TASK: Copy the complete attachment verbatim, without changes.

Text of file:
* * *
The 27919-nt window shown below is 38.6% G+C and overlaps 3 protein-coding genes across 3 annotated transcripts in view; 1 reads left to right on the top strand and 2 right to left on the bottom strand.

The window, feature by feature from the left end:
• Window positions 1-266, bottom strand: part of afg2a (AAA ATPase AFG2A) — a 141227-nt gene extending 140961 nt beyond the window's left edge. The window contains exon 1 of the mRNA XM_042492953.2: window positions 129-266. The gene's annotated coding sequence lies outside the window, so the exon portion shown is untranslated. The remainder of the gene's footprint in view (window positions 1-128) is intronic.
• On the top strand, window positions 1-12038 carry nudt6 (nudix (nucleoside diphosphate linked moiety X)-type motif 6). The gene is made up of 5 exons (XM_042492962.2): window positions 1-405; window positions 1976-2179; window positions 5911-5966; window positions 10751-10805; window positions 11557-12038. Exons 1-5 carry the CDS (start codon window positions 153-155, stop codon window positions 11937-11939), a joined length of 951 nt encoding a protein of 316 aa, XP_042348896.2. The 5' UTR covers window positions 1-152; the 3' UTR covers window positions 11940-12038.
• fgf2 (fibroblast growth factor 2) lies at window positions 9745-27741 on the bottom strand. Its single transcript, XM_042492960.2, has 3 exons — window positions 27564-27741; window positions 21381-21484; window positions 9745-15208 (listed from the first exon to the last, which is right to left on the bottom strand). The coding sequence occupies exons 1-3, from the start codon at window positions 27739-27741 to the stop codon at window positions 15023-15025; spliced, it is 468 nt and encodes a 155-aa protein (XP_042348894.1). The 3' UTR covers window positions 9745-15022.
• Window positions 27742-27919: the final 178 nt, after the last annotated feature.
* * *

The 27919-nt window shown below is 38.6% G+C and overlaps 3 protein-coding genes across 3 annotated transcripts in view; 1 reads left to right on the top strand and 2 right to left on the bottom strand.

The window, feature by feature from the left end:
• Window positions 1-266, bottom strand: part of afg2a (AAA ATPase AFG2A) — a 141227-nt gene extending 140961 nt beyond the window's left edge. The window contains exon 1 of the mRNA XM_042492953.2: window positions 129-266. The gene's annotated coding sequence lies outside the window, so the exon portion shown is untranslated. The remainder of the gene's footprint in view (window positions 1-128) is intronic.
• On the top strand, window positions 1-12038 carry nudt6 (nudix (nucleoside diphosphate linked moiety X)-type motif 6). The gene is made up of 5 exons (XM_042492962.2): window positions 1-405; window positions 1976-2179; window positions 5911-5966; window positions 10751-10805; window positions 11557-12038. Exons 1-5 carry the CDS (start codon window positions 153-155, stop codon window positions 11937-11939), a joined length of 951 nt encoding a protein of 316 aa, XP_042348896.2. The 5' UTR covers window positions 1-152; the 3' UTR covers window positions 11940-12038.
• fgf2 (fibroblast growth factor 2) lies at window positions 9745-27741 on the bottom strand. Its single transcript, XM_042492960.2, has 3 exons — window positions 27564-27741; window positions 21381-21484; window positions 9745-15208 (listed from the first exon to the last, which is right to left on the bottom strand). The coding sequence occupies exons 1-3, from the start codon at window positions 27739-27741 to the stop codon at window positions 15023-15025; spliced, it is 468 nt and encodes a 155-aa protein (XP_042348894.1). The 3' UTR covers window positions 9745-15022.
• Window positions 27742-27919: the final 178 nt, after the last annotated feature.